But the crisis did break the model.  As government chartered entities with special privileges and public mission responsibilities, the GSEs should have been an unbreachable safe harbor from the reckless lending by private investors and lenders that overran the financial system.  Report after report has documented that they did not start the boom.  But their eroding market share and fears of growing irrelevance led them to move into riskier loans to claw back share from private label executions and to remain a favored partner of some of their largest customers.  The inherent conflict between having a franchise from the government and responsibilities to shareholders in an asset bubble like the housing boom proved a major contributor to their undoing.

Again, the functions that Fannie and Freddie provided must be preserved in any new system.  But doing that does not require using the same entities or the same organizational model.

Some have suggested that rather than try to totally reengineer the system, the government should preserve them by simply exercising its current rights to 79.9 percent of the companies’ shares and operate them as a government-owned enterprise.  (I described and explored this and other options in a white paper published by CFA in 2010.) This would rewind the tape back to before 1968, at least organizationally, when Fannie was part of the government and Freddie hadn’t been created yet.  They’d have a full guarantee.  The billions in profits they are now making would benefit the government.  It would justify the scores of billions of dollars already lent them.  There would be no future conflict between shareholders and the taxpayer.  Management could be paid fairly, but not exorbitantly.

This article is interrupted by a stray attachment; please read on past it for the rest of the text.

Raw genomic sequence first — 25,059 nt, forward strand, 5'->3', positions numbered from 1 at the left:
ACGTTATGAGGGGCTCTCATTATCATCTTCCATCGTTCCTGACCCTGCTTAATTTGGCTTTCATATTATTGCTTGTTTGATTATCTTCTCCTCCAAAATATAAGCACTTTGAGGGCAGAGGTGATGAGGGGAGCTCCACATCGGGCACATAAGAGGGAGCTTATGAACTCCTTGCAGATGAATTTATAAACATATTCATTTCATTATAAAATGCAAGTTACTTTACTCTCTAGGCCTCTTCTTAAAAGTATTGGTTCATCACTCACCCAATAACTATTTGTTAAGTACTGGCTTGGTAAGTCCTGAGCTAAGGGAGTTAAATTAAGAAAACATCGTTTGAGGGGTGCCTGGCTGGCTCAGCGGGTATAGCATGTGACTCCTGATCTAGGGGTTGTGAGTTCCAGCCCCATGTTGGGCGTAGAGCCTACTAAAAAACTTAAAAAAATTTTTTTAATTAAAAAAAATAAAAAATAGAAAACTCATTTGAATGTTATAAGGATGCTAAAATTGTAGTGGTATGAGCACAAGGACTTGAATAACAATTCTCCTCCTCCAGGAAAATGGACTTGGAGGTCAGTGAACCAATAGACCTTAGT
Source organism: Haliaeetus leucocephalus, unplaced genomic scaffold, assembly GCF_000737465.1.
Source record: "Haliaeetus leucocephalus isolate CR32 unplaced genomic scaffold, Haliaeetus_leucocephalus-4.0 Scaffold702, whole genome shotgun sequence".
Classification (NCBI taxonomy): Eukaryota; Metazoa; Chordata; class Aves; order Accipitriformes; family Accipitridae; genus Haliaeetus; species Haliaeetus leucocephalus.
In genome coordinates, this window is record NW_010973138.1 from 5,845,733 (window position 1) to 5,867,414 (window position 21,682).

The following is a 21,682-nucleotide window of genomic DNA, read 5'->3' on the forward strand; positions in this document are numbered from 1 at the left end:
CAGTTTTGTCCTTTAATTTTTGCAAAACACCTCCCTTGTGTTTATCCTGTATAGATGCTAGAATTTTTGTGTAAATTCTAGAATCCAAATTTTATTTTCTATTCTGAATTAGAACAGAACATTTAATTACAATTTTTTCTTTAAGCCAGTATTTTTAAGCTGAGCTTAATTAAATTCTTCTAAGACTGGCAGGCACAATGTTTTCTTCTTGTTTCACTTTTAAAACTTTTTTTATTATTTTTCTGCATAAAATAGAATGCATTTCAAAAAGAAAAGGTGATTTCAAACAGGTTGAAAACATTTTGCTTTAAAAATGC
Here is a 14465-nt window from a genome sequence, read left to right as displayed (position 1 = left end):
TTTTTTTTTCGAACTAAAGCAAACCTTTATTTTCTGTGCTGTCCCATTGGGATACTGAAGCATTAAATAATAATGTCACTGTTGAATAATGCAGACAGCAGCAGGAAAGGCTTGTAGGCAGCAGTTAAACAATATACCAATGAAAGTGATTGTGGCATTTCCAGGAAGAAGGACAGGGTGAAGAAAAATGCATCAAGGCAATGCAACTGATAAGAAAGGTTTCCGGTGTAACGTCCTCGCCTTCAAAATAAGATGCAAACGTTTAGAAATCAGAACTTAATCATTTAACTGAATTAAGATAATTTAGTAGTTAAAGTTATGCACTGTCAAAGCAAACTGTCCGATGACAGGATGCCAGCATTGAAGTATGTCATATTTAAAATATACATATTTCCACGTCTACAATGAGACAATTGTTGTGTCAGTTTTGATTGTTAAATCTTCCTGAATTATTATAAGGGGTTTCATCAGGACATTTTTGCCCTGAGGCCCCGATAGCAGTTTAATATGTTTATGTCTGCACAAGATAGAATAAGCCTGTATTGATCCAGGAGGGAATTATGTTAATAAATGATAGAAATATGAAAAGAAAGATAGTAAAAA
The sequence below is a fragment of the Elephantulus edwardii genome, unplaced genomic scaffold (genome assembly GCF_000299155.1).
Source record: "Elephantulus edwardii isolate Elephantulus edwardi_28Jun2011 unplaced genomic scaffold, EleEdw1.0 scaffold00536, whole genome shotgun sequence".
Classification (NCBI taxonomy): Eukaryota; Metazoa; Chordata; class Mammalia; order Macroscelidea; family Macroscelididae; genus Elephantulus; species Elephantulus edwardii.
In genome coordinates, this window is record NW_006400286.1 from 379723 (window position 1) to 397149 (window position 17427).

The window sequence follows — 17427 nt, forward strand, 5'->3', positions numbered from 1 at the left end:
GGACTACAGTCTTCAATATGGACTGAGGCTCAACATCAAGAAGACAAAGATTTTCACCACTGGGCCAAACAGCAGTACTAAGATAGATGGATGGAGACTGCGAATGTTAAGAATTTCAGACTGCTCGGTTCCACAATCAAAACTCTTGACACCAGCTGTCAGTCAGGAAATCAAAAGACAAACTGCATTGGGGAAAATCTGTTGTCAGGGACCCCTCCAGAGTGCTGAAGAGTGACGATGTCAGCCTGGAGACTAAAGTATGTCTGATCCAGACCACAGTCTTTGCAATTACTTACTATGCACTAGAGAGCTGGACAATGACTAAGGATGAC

It sounds appealing.  But advocates for this approach need to explain how to get Congress to agree to nationalize the American mortgage system and raise the government’s debt ceiling by more than $5 trillion to cover their combined outstanding debt and guarantees.  And the result would not be Fannie and Freddie as we know them today.

A twist on this is to restore them as some kind of utility, devoted only to providing insurance on securities, presumably with an explicit government guarantee.  This would mean regulating their returns and business practices and hoping that they wouldn’t gain the upper hand over their regulator over time.  This also could be a path to maintaining the functions necessary to support affordable mortgage credit.  Utilities typically work when there’s a monopoly provider of a service and preserving that monopoly is the most efficient way to provide the service, like electric power.  Whether mortgage finance fits the model is a good question.  But a mortgage utility would not be Fannie and Freddie.

Some others have suggested avoiding the uncertainty of changing the system by keeping the current conservatorship going indefinitely.  The companies are making billions.  FHFA has its foot on their necks. Consumers are getting mortgages.  There’s an effective government guarantee. Through a kind of “see no evil, speak no evil” agreement with Congress, their debt isn’t yet on the government’s balance sheet.  But the recent swarm of lawsuits from the remaining junior preferred and common stockholders suggests that this is not a tenable option. The longer this goes on, the more credible these claims are likely to seem.